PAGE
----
Campus planners approved a housing plan yesterday that includes proposals for apartments along Ocean Road and would help alleviate the current lack of housing for faculty and staff.
The plan, called the Housing Capacity Study, is one of many components of the UCSB Long Range Development Plan (LRDP) — a 15-year campus development plan that will be drafted Spring 2006, said Gene Lucas, executive vice chancellor and member of the LRDP Steering Committee. The study — designed by Urban Design Associates with input from students, faculty and staff — identifies eight areas of university-owned property as locations for new and restructured housing neighborhoods. The study describes these neighborhoods as small areas that include compact housing, streets and walkways, parking and open spaces.
The study incorporates the goals of the Campus Plan, which was approved in 2003 and is also part of the LRDP. The Campus Plan includes a focus on nature, open spaces and coherent groupings of buildings according to their function.
Willie Brown, executive director of Housing & Residential Services, said the Campus Planning Committee, which doubles as the LRDP Steering Committee, approved the study yesterday after months of discussion.
Construction on the Ocean Road housing project, which is part of the Housing Capacity Study, is slated to start as early as 2007. The project will have a total of 536 units divided into apartments, lofts and townhouses for students, faculty and staff.
Marc Fisher, associate vice chancellor of Facilities Management, said the structures built along Ocean Road will be multiple-story buildings, the bottom floors of which may be devoted to retail or academic offices, if necessary. The plan also calls for some of the roads between Isla Vista and campus to be opened to car and bike traffic in order to create better transportation connections between I.V. and campus.
Both plans propose the demolition of Pardall Tunnel in favor of an intersection on Ocean Road that would accommodate car and bike traffic. Lucas said the idea is to eliminate the current pressure on Pardall by enhancing the Metropolitan Transit District bus network through I.V. to campus and giving bikes multiple paths through which to enter and exit I.V.
Ocean Road housing will alleviate some of the need for faculty and staff housing, Brown said. UCSB currently offers limited for-sale residences on West Campus, but Brown said this is not enough to meet the current demands for housing.
Along with the Ocean Road project, Brown said a 236-unit faculty and staff housing project along Storke Road — called North Campus Family Housing — could help alleviate the current lack of faculty and staff housing. North Campus Family Housing is currently awaiting review at the California Coastal Commission (CCC).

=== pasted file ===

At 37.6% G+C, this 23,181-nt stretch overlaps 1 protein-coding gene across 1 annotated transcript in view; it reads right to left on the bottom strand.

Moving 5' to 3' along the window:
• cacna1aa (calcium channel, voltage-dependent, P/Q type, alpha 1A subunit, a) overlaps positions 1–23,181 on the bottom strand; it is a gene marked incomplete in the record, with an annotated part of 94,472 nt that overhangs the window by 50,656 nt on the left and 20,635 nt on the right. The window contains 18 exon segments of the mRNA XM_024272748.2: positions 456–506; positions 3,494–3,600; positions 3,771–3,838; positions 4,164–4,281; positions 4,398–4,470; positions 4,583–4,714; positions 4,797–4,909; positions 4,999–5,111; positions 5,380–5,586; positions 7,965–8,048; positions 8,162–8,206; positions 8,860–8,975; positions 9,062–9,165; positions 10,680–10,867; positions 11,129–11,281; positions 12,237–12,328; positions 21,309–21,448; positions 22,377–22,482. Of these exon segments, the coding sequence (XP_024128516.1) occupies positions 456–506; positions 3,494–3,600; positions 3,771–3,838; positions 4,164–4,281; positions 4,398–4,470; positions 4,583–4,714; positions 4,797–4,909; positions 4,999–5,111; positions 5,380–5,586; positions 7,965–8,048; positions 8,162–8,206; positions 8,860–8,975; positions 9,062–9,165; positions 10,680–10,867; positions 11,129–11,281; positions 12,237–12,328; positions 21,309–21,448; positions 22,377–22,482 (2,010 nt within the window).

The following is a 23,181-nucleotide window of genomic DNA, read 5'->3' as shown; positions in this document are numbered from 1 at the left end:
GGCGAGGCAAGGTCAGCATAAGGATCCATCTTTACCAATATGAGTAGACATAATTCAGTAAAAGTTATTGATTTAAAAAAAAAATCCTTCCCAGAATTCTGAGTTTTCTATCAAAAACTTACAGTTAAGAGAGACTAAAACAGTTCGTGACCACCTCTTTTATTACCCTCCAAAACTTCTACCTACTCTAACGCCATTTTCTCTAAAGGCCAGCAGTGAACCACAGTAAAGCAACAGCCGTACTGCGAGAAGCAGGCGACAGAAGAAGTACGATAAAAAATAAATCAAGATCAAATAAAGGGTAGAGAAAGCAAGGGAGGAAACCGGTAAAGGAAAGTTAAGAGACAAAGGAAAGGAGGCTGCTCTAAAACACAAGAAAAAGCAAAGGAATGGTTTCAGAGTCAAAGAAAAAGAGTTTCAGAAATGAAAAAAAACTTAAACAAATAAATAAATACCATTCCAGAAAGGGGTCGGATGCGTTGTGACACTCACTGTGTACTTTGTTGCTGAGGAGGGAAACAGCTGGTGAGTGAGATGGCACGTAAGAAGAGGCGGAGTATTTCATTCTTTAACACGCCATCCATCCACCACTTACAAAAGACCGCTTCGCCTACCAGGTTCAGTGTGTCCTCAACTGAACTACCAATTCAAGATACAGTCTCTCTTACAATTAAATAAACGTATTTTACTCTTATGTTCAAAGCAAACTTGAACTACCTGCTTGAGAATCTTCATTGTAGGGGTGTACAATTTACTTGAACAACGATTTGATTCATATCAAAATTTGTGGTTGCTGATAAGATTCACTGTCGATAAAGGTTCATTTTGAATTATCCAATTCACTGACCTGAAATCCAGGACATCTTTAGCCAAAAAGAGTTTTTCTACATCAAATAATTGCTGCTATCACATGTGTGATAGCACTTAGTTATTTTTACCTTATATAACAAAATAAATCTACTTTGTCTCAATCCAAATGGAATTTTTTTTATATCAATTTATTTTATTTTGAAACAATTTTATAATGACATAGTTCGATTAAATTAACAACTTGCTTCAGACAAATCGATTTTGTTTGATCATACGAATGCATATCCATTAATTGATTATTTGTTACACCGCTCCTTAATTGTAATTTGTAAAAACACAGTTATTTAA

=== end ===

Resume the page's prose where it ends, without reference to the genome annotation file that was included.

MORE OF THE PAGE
Lucas said affordable housing for university employees will be especially important in the years to come because UCSB might need to replace about half of its current faculty and staff and provide new hires with housing.
A draft of the campus Academic Plan, which will also be part of the LRDP once it is finalized, also outlines the problem of faculty and staff housing. The plan says that a projected 454 faculty members, out of a total of 870, will retire in the next 15 years. Lucas said many faculty and staff do not move out of Santa Barbara after they retire, making less housing available for newcomers. He said the median housing price in the Santa Barbara area is approaching $1 million – a reality that does not attract many potential university employees to move into the area.
The Housing Capacity Study also has proposals for neighborhood renovations of Storke Family Housing, the Channel Islands residence halls, Francisco Torres, West Campus, the current site of Facilities Management and Santa Ynez Apartments, some of which would take effect over the next 12 years.
Lucas said student housing is also an issue, as the university will have to accommodate the influx of new students in the years to come. He said the LRDP will probably include a new student population cap of 1 to 1.5 percent more than the current 20,000, raising the number of students attending UCSB to an estimated 25,000.
“It can’t get much bigger [than 25,000],” Lucas said. “It will be hard to do even that.”
Tye Simpson, director of physical and environmental planning, said student, faculty, staff and community members’ ideas will be incorporated with planners’ goals in the LRDP. He said the plan will take these ideas and university academic goals into consideration before creating a guide for campus physical development – including housing, buildings, open space and infrastructure.
“The plan is a reflection of the desires of faculty, students, staff and community,” Simpson said. “It is intended to arise out of an extensive public participation process that gives groups the opportunity to see the plan as it develops and change the plan to better suit their needs.”
Simpson’s department is in charge of drafting the LRDP, which he said will be done by next spring. Lucas said it will take a year following completion of the draft to incorporate public input and another year for the UC Regents and the CCC to approve the plan.
The LRDP will be completed by 2008, Lucas said, and will map out campus development through approximately 2020. The previous LRDP, established in 1990, planned for campus development up until this year.